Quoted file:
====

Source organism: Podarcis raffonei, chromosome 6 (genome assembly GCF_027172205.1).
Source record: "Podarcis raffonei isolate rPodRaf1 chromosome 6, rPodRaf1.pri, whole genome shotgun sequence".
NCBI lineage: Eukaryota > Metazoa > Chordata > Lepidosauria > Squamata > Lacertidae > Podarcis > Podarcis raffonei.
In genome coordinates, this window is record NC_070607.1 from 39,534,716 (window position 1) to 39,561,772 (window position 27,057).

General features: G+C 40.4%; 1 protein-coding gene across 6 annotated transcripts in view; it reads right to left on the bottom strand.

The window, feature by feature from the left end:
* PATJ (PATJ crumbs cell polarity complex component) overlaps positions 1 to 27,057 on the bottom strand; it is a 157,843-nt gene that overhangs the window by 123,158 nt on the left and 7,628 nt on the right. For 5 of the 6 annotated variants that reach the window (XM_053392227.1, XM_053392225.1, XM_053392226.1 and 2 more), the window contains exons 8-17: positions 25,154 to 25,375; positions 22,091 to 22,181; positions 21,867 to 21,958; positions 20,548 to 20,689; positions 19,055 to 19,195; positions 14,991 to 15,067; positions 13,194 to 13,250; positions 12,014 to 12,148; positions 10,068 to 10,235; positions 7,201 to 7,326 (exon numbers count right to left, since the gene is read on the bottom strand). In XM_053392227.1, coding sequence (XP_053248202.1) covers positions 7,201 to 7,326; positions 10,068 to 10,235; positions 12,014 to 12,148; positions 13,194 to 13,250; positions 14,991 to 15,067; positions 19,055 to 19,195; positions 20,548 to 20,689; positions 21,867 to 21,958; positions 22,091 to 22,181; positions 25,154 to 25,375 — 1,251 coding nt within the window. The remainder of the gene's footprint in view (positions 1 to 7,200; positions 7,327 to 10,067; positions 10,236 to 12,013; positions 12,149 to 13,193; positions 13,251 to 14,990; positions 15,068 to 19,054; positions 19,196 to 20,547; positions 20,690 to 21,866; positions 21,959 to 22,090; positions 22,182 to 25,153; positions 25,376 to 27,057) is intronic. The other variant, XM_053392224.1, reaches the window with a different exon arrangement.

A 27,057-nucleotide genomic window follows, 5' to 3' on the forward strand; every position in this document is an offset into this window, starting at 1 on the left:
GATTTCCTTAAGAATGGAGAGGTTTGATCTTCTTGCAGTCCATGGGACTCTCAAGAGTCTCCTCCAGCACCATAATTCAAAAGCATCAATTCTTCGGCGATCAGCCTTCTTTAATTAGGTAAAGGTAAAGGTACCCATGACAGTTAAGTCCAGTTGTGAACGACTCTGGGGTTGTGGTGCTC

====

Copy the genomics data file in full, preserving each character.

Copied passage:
Source organism: Podarcis raffonei, chromosome 6 (genome assembly GCF_027172205.1).
Source record: "Podarcis raffonei isolate rPodRaf1 chromosome 6, rPodRaf1.pri, whole genome shotgun sequence".
NCBI lineage: Eukaryota > Metazoa > Chordata > Lepidosauria > Squamata > Lacertidae > Podarcis > Podarcis raffonei.
In genome coordinates, this window is record NC_070607.1 from 39,534,716 (window position 1) to 39,561,772 (window position 27,057).

General features: G+C 40.4%; 1 protein-coding gene across 6 annotated transcripts in view; it reads right to left on the bottom strand.

The window, feature by feature from the left end:
* PATJ (PATJ crumbs cell polarity complex component) overlaps positions 1 to 27,057 on the bottom strand; it is a 157,843-nt gene that overhangs the window by 123,158 nt on the left and 7,628 nt on the right. For 5 of the 6 annotated variants that reach the window (XM_053392227.1, XM_053392225.1, XM_053392226.1 and 2 more), the window contains exons 8-17: positions 25,154 to 25,375; positions 22,091 to 22,181; positions 21,867 to 21,958; positions 20,548 to 20,689; positions 19,055 to 19,195; positions 14,991 to 15,067; positions 13,194 to 13,250; positions 12,014 to 12,148; positions 10,068 to 10,235; positions 7,201 to 7,326 (exon numbers count right to left, since the gene is read on the bottom strand). In XM_053392227.1, coding sequence (XP_053248202.1) covers positions 7,201 to 7,326; positions 10,068 to 10,235; positions 12,014 to 12,148; positions 13,194 to 13,250; positions 14,991 to 15,067; positions 19,055 to 19,195; positions 20,548 to 20,689; positions 21,867 to 21,958; positions 22,091 to 22,181; positions 25,154 to 25,375 — 1,251 coding nt within the window. The remainder of the gene's footprint in view (positions 1 to 7,200; positions 7,327 to 10,067; positions 10,236 to 12,013; positions 12,149 to 13,193; positions 13,251 to 14,990; positions 15,068 to 19,054; positions 19,196 to 20,547; positions 20,690 to 21,866; positions 21,959 to 22,090; positions 22,182 to 25,153; positions 25,376 to 27,057) is intronic. The other variant, XM_053392224.1, reaches the window with a different exon arrangement.

A 27,057-nucleotide genomic window follows, 5' to 3' on the forward strand; every position in this document is an offset into this window, starting at 1 on the left:
GATTTCCTTAAGAATGGAGAGGTTTGATCTTCTTGCAGTCCATGGGACTCTCAAGAGTCTCCTCCAGCACCATAATTCAAAAGCATCAATTCTTCGGCGATCAGCCTTCTTTAATTAGGTAAAGGTAAAGGTACCCATGACAGTTAAGTCCAGTTGTGAACGACTCTGGGGTTGTGGTGCTC